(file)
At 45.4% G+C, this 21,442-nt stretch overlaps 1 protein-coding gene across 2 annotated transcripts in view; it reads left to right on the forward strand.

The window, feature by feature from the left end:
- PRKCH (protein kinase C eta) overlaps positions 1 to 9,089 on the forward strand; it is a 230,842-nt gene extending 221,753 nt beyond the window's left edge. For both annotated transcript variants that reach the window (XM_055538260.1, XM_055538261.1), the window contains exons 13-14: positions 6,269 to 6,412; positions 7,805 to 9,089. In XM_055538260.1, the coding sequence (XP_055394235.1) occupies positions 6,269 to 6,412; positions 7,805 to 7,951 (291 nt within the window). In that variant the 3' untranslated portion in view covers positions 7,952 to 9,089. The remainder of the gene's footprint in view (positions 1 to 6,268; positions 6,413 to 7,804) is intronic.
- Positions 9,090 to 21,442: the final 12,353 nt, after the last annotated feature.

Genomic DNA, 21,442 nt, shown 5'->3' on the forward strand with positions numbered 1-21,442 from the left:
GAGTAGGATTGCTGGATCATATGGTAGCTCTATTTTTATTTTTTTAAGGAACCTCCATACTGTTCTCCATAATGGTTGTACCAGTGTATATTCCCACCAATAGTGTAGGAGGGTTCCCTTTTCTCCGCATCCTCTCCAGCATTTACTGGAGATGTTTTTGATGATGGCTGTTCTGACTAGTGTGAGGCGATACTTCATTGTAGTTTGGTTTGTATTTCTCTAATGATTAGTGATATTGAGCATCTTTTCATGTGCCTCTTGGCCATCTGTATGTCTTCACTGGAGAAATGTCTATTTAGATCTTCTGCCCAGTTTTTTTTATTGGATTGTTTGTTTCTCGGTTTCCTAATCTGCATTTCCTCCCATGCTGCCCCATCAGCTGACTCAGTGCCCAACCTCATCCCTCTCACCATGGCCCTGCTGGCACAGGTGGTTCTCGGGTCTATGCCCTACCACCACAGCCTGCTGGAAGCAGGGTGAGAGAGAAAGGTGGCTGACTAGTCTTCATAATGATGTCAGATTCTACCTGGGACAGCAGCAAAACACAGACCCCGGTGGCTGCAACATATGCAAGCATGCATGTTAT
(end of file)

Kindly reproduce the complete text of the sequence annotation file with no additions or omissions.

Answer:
At 45.4% G+C, this 21,442-nt stretch overlaps 1 protein-coding gene across 2 annotated transcripts in view; it reads left to right on the forward strand.

The window, feature by feature from the left end:
- PRKCH (protein kinase C eta) overlaps positions 1 to 9,089 on the forward strand; it is a 230,842-nt gene extending 221,753 nt beyond the window's left edge. For both annotated transcript variants that reach the window (XM_055538260.1, XM_055538261.1), the window contains exons 13-14: positions 6,269 to 6,412; positions 7,805 to 9,089. In XM_055538260.1, the coding sequence (XP_055394235.1) occupies positions 6,269 to 6,412; positions 7,805 to 7,951 (291 nt within the window). In that variant the 3' untranslated portion in view covers positions 7,952 to 9,089. The remainder of the gene's footprint in view (positions 1 to 6,268; positions 6,413 to 7,804) is intronic.
- Positions 9,090 to 21,442: the final 12,353 nt, after the last annotated feature.

Genomic DNA, 21,442 nt, shown 5'->3' on the forward strand with positions numbered 1-21,442 from the left:
GAGTAGGATTGCTGGATCATATGGTAGCTCTATTTTTATTTTTTTAAGGAACCTCCATACTGTTCTCCATAATGGTTGTACCAGTGTATATTCCCACCAATAGTGTAGGAGGGTTCCCTTTTCTCCGCATCCTCTCCAGCATTTACTGGAGATGTTTTTGATGATGGCTGTTCTGACTAGTGTGAGGCGATACTTCATTGTAGTTTGGTTTGTATTTCTCTAATGATTAGTGATATTGAGCATCTTTTCATGTGCCTCTTGGCCATCTGTATGTCTTCACTGGAGAAATGTCTATTTAGATCTTCTGCCCAGTTTTTTTTATTGGATTGTTTGTTTCTCGGTTTCCTAATCTGCATTTCCTCCCATGCTGCCCCATCAGCTGACTCAGTGCCCAACCTCATCCCTCTCACCATGGCCCTGCTGGCACAGGTGGTTCTCGGGTCTATGCCCTACCACCACAGCCTGCTGGAAGCAGGGTGAGAGAGAAAGGTGGCTGACTAGTCTTCATAATGATGTCAGATTCTACCTGGGACAGCAGCAAAACACAGACCCCGGTGGCTGCAACATATGCAAGCATGCATGTTAT